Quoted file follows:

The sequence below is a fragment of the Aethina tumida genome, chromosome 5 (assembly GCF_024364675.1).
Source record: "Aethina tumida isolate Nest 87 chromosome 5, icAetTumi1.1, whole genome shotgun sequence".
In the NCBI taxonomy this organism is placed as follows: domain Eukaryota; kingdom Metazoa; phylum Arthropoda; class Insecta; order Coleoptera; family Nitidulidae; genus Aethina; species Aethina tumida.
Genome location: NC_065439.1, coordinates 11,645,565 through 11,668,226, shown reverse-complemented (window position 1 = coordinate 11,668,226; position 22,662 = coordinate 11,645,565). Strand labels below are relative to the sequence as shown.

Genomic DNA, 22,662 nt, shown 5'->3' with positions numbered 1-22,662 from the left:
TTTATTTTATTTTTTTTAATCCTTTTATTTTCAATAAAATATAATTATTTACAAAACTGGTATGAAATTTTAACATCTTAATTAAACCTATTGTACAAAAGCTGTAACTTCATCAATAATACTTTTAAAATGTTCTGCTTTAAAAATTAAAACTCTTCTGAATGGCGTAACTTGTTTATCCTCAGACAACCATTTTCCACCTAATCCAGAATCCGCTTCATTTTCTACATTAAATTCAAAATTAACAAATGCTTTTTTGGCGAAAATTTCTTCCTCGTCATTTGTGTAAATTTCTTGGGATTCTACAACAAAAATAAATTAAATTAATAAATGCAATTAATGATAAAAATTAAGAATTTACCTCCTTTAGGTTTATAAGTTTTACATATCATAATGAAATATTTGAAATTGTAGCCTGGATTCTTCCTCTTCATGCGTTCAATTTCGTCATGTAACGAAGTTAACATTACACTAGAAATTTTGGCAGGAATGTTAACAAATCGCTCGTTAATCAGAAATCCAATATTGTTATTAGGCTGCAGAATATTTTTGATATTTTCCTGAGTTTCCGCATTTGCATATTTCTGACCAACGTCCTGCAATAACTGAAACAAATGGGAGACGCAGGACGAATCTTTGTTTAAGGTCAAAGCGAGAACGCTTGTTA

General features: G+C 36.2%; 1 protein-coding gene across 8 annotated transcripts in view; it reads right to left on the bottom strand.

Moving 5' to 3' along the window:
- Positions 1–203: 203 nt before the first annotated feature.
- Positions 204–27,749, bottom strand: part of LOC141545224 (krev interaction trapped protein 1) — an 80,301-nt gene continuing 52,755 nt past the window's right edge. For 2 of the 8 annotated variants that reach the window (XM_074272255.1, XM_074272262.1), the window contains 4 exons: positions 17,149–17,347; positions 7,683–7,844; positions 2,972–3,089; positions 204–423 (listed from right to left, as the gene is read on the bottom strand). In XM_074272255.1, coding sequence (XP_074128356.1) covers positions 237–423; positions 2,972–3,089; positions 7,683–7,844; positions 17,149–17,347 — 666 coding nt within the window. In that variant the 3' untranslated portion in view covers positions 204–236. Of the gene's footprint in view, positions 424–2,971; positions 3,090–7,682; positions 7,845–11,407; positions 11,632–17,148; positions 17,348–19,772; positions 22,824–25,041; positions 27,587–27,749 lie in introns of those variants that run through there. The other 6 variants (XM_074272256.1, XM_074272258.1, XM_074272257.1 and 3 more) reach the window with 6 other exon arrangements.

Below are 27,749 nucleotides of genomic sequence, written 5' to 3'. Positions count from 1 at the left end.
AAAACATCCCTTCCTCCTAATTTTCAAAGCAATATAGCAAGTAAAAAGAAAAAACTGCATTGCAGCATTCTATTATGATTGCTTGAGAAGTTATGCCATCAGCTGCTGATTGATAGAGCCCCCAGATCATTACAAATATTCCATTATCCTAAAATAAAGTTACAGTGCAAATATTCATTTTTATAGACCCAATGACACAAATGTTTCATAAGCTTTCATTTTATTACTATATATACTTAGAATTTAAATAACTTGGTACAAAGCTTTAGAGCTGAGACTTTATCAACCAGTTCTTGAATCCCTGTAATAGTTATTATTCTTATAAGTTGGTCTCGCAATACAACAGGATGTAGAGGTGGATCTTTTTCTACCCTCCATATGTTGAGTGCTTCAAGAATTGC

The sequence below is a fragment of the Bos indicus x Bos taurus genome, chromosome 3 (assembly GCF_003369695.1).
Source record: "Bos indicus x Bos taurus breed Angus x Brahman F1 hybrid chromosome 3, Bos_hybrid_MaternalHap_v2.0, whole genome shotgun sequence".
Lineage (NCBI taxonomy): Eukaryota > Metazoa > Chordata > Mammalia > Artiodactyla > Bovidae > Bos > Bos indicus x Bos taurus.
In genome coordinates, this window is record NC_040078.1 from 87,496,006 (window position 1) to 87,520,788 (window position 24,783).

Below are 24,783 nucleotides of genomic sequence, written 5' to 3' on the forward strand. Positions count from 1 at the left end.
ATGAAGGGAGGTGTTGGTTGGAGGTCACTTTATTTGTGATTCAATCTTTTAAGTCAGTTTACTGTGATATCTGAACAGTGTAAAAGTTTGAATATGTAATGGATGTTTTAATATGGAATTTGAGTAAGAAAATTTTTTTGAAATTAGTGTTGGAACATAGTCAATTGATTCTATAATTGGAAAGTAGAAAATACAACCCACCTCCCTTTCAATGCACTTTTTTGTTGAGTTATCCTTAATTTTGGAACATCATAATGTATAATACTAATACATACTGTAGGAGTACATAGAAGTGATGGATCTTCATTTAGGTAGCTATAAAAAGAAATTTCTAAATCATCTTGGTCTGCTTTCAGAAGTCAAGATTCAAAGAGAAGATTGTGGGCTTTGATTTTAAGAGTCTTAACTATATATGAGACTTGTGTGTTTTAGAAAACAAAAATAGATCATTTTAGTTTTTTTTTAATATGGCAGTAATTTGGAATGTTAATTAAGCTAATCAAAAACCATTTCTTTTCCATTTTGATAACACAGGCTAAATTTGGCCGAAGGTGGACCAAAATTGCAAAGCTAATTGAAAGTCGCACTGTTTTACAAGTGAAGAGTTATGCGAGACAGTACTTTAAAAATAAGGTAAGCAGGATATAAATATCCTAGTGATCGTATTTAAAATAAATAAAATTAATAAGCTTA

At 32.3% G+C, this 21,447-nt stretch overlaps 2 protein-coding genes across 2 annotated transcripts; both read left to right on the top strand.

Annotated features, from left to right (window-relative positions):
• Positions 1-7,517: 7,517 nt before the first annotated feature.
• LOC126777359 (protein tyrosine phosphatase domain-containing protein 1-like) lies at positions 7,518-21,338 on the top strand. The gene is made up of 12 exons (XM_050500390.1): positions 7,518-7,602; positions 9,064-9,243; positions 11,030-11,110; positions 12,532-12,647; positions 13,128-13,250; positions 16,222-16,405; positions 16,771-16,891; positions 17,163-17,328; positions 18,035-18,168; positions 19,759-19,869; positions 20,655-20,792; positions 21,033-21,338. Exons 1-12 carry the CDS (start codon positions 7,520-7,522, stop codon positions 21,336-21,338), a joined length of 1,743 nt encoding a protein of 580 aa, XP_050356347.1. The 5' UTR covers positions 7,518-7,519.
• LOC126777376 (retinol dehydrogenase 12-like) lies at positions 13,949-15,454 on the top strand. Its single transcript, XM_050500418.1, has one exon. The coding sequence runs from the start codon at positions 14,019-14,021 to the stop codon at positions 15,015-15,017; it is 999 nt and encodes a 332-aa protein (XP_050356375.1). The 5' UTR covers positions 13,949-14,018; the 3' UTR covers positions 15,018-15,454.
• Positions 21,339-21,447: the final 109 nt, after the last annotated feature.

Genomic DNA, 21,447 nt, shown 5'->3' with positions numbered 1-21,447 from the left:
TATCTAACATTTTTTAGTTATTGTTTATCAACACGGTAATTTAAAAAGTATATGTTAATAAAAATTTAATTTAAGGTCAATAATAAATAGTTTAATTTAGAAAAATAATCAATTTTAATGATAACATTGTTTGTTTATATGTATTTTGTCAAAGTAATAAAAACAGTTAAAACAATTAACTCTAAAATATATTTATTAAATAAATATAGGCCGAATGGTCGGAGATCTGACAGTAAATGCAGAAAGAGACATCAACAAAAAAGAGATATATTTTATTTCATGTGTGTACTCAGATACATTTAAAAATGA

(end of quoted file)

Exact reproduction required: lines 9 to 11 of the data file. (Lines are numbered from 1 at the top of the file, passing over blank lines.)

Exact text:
- Positions 1–203: 203 nt before the first annotated feature.
- Positions 204–27,749, bottom strand: part of LOC141545224 (krev interaction trapped protein 1) — an 80,301-nt gene continuing 52,755 nt past the window's right edge. For 2 of the 8 annotated variants that reach the window (XM_074272255.1, XM_074272262.1), the window contains 4 exons: positions 17,149–17,347; positions 7,683–7,844; positions 2,972–3,089; positions 204–423 (listed from right to left, as the gene is read on the bottom strand). In XM_074272255.1, coding sequence (XP_074128356.1) covers positions 237–423; positions 2,972–3,089; positions 7,683–7,844; positions 17,149–17,347 — 666 coding nt within the window. In that variant the 3' untranslated portion in view covers positions 204–236. Of the gene's footprint in view, positions 424–2,971; positions 3,090–7,682; positions 7,845–11,407; positions 11,632–17,148; positions 17,348–19,772; positions 22,824–25,041; positions 27,587–27,749 lie in introns of those variants that run through there. The other 6 variants (XM_074272256.1, XM_074272258.1, XM_074272257.1 and 3 more) reach the window with 6 other exon arrangements.

Below are 27,749 nucleotides of genomic sequence, written 5' to 3'. Positions count from 1 at the left end.